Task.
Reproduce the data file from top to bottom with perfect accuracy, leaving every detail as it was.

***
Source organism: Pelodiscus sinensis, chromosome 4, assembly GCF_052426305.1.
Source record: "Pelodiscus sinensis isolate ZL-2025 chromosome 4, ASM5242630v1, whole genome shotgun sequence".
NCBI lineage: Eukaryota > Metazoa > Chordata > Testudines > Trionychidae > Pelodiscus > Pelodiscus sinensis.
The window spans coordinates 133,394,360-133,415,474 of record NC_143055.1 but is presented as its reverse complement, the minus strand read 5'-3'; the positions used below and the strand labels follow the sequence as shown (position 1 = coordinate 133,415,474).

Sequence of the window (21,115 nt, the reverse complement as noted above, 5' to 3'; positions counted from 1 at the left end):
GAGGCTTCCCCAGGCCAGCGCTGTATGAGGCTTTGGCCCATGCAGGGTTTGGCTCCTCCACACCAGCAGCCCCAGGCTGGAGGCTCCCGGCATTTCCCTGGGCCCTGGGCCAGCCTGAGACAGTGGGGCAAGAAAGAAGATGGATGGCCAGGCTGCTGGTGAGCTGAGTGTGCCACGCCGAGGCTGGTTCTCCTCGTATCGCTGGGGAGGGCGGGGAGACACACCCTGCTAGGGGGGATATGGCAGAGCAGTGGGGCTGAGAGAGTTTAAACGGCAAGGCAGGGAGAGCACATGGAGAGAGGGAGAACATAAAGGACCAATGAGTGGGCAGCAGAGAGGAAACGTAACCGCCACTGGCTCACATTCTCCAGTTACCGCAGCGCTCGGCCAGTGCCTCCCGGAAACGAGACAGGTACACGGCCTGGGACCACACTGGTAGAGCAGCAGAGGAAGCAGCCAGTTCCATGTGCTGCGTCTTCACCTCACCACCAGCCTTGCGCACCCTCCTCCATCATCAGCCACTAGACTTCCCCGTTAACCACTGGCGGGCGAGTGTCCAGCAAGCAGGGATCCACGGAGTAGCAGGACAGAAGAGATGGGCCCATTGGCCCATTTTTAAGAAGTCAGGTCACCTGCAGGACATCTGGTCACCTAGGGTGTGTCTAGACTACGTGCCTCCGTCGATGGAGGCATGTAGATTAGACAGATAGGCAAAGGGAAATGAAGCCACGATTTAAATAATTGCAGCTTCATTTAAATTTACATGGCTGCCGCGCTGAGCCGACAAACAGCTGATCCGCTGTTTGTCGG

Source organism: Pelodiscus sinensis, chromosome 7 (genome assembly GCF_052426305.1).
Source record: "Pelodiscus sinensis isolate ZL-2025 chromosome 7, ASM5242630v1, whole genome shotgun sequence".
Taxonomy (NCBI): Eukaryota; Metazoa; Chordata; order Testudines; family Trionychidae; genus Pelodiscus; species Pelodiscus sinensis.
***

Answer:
Source organism: Pelodiscus sinensis, chromosome 4, assembly GCF_052426305.1.
Source record: "Pelodiscus sinensis isolate ZL-2025 chromosome 4, ASM5242630v1, whole genome shotgun sequence".
NCBI lineage: Eukaryota > Metazoa > Chordata > Testudines > Trionychidae > Pelodiscus > Pelodiscus sinensis.
The window spans coordinates 133,394,360-133,415,474 of record NC_143055.1 but is presented as its reverse complement, the minus strand read 5'-3'; the positions used below and the strand labels follow the sequence as shown (position 1 = coordinate 133,415,474).

Sequence of the window (21,115 nt, the reverse complement as noted above, 5' to 3'; positions counted from 1 at the left end):
GAGGCTTCCCCAGGCCAGCGCTGTATGAGGCTTTGGCCCATGCAGGGTTTGGCTCCTCCACACCAGCAGCCCCAGGCTGGAGGCTCCCGGCATTTCCCTGGGCCCTGGGCCAGCCTGAGACAGTGGGGCAAGAAAGAAGATGGATGGCCAGGCTGCTGGTGAGCTGAGTGTGCCACGCCGAGGCTGGTTCTCCTCGTATCGCTGGGGAGGGCGGGGAGACACACCCTGCTAGGGGGGATATGGCAGAGCAGTGGGGCTGAGAGAGTTTAAACGGCAAGGCAGGGAGAGCACATGGAGAGAGGGAGAACATAAAGGACCAATGAGTGGGCAGCAGAGAGGAAACGTAACCGCCACTGGCTCACATTCTCCAGTTACCGCAGCGCTCGGCCAGTGCCTCCCGGAAACGAGACAGGTACACGGCCTGGGACCACACTGGTAGAGCAGCAGAGGAAGCAGCCAGTTCCATGTGCTGCGTCTTCACCTCACCACCAGCCTTGCGCACCCTCCTCCATCATCAGCCACTAGACTTCCCCGTTAACCACTGGCGGGCGAGTGTCCAGCAAGCAGGGATCCACGGAGTAGCAGGACAGAAGAGATGGGCCCATTGGCCCATTTTTAAGAAGTCAGGTCACCTGCAGGACATCTGGTCACCTAGGGTGTGTCTAGACTACGTGCCTCCGTCGATGGAGGCATGTAGATTAGACAGATAGGCAAAGGGAAATGAAGCCACGATTTAAATAATTGCAGCTTCATTTAAATTTACATGGCTGCCGCGCTGAGCCGACAAACAGCTGATCCGCTGTTTGTCGG

Source organism: Pelodiscus sinensis, chromosome 7 (genome assembly GCF_052426305.1).
Source record: "Pelodiscus sinensis isolate ZL-2025 chromosome 7, ASM5242630v1, whole genome shotgun sequence".
Taxonomy (NCBI): Eukaryota; Metazoa; Chordata; order Testudines; family Trionychidae; genus Pelodiscus; species Pelodiscus sinensis.